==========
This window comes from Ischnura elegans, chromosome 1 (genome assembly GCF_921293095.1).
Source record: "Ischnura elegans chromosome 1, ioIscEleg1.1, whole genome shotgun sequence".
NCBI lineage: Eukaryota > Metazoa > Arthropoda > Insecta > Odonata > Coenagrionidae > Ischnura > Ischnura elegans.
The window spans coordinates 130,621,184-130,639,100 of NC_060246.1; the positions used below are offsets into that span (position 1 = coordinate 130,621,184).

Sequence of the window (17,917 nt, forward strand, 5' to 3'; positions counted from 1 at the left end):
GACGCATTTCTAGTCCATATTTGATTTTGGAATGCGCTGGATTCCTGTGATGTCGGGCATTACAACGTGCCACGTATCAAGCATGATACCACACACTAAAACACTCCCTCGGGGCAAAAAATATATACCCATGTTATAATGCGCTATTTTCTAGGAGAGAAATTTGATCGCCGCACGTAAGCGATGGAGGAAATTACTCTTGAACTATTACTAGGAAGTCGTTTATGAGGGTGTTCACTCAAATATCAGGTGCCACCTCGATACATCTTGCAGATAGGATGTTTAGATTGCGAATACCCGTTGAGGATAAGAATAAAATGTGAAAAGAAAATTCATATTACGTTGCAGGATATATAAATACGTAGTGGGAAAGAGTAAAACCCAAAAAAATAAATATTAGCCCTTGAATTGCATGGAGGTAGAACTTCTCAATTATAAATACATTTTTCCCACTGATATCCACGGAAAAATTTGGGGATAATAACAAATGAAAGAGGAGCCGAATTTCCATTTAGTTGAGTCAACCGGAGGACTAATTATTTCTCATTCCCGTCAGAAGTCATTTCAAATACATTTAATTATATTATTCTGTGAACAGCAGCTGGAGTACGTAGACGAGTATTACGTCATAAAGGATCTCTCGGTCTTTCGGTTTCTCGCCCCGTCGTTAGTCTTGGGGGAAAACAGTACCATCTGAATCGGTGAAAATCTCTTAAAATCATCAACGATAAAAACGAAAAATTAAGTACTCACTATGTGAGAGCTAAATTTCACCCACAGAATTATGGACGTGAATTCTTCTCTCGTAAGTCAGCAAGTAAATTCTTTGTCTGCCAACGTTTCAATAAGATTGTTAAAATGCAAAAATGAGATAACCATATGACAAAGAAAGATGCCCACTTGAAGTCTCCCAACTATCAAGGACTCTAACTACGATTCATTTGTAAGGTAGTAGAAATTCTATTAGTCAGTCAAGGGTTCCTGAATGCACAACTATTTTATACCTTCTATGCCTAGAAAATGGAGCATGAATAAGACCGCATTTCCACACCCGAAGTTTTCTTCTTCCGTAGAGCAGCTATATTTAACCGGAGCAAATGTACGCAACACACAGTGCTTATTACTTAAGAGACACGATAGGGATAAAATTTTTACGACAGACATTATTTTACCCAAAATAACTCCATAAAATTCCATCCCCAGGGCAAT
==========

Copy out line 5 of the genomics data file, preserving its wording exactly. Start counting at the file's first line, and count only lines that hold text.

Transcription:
Sequence of the window (17,917 nt, forward strand, 5' to 3'; positions counted from 1 at the left end):